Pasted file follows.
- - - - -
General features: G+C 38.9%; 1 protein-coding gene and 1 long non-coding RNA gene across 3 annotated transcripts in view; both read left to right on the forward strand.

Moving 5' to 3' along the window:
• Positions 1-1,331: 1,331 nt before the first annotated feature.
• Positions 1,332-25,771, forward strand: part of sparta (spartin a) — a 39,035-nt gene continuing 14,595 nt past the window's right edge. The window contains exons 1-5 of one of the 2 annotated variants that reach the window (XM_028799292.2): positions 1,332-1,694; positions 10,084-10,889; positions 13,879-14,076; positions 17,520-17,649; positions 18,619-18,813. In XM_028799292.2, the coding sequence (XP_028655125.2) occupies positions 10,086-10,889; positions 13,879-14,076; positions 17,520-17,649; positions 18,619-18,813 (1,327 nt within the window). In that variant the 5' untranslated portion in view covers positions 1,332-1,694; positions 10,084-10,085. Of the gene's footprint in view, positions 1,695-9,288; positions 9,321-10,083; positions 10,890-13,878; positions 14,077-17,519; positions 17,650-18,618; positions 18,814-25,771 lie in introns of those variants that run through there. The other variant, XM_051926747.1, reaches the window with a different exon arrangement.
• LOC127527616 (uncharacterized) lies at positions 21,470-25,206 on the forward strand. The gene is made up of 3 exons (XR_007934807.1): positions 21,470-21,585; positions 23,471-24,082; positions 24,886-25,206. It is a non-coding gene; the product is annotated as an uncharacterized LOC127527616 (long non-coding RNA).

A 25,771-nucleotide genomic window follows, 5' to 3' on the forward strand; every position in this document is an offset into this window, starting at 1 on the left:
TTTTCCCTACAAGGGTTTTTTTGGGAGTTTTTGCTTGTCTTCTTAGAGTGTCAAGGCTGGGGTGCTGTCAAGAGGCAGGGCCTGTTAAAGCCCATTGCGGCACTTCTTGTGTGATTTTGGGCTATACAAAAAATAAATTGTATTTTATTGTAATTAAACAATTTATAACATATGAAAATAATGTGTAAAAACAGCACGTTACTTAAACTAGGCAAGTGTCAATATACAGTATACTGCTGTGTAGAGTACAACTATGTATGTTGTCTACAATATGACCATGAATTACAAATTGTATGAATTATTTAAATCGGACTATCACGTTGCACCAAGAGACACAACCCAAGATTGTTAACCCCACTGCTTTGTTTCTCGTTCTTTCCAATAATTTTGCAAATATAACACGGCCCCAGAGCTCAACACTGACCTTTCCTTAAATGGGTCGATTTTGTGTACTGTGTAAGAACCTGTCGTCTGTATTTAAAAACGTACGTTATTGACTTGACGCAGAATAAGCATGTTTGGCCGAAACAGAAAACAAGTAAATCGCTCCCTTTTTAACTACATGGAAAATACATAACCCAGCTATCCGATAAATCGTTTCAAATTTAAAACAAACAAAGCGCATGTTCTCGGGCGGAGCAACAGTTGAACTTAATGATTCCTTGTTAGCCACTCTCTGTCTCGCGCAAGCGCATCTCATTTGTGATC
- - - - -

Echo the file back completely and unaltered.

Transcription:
General features: G+C 38.9%; 1 protein-coding gene and 1 long non-coding RNA gene across 3 annotated transcripts in view; both read left to right on the forward strand.

Moving 5' to 3' along the window:
• Positions 1-1,331: 1,331 nt before the first annotated feature.
• Positions 1,332-25,771, forward strand: part of sparta (spartin a) — a 39,035-nt gene continuing 14,595 nt past the window's right edge. The window contains exons 1-5 of one of the 2 annotated variants that reach the window (XM_028799292.2): positions 1,332-1,694; positions 10,084-10,889; positions 13,879-14,076; positions 17,520-17,649; positions 18,619-18,813. In XM_028799292.2, the coding sequence (XP_028655125.2) occupies positions 10,086-10,889; positions 13,879-14,076; positions 17,520-17,649; positions 18,619-18,813 (1,327 nt within the window). In that variant the 5' untranslated portion in view covers positions 1,332-1,694; positions 10,084-10,085. Of the gene's footprint in view, positions 1,695-9,288; positions 9,321-10,083; positions 10,890-13,878; positions 14,077-17,519; positions 17,650-18,618; positions 18,814-25,771 lie in introns of those variants that run through there. The other variant, XM_051926747.1, reaches the window with a different exon arrangement.
• LOC127527616 (uncharacterized) lies at positions 21,470-25,206 on the forward strand. The gene is made up of 3 exons (XR_007934807.1): positions 21,470-21,585; positions 23,471-24,082; positions 24,886-25,206. It is a non-coding gene; the product is annotated as an uncharacterized LOC127527616 (long non-coding RNA).

A 25,771-nucleotide genomic window follows, 5' to 3' on the forward strand; every position in this document is an offset into this window, starting at 1 on the left:
TTTTCCCTACAAGGGTTTTTTTGGGAGTTTTTGCTTGTCTTCTTAGAGTGTCAAGGCTGGGGTGCTGTCAAGAGGCAGGGCCTGTTAAAGCCCATTGCGGCACTTCTTGTGTGATTTTGGGCTATACAAAAAATAAATTGTATTTTATTGTAATTAAACAATTTATAACATATGAAAATAATGTGTAAAAACAGCACGTTACTTAAACTAGGCAAGTGTCAATATACAGTATACTGCTGTGTAGAGTACAACTATGTATGTTGTCTACAATATGACCATGAATTACAAATTGTATGAATTATTTAAATCGGACTATCACGTTGCACCAAGAGACACAACCCAAGATTGTTAACCCCACTGCTTTGTTTCTCGTTCTTTCCAATAATTTTGCAAATATAACACGGCCCCAGAGCTCAACACTGACCTTTCCTTAAATGGGTCGATTTTGTGTACTGTGTAAGAACCTGTCGTCTGTATTTAAAAACGTACGTTATTGACTTGACGCAGAATAAGCATGTTTGGCCGAAACAGAAAACAAGTAAATCGCTCCCTTTTTAACTACATGGAAAATACATAACCCAGCTATCCGATAAATCGTTTCAAATTTAAAACAAACAAAGCGCATGTTCTCGGGCGGAGCAACAGTTGAACTTAATGATTCCTTGTTAGCCACTCTCTGTCTCGCGCAAGCGCATCTCATTTGTGATC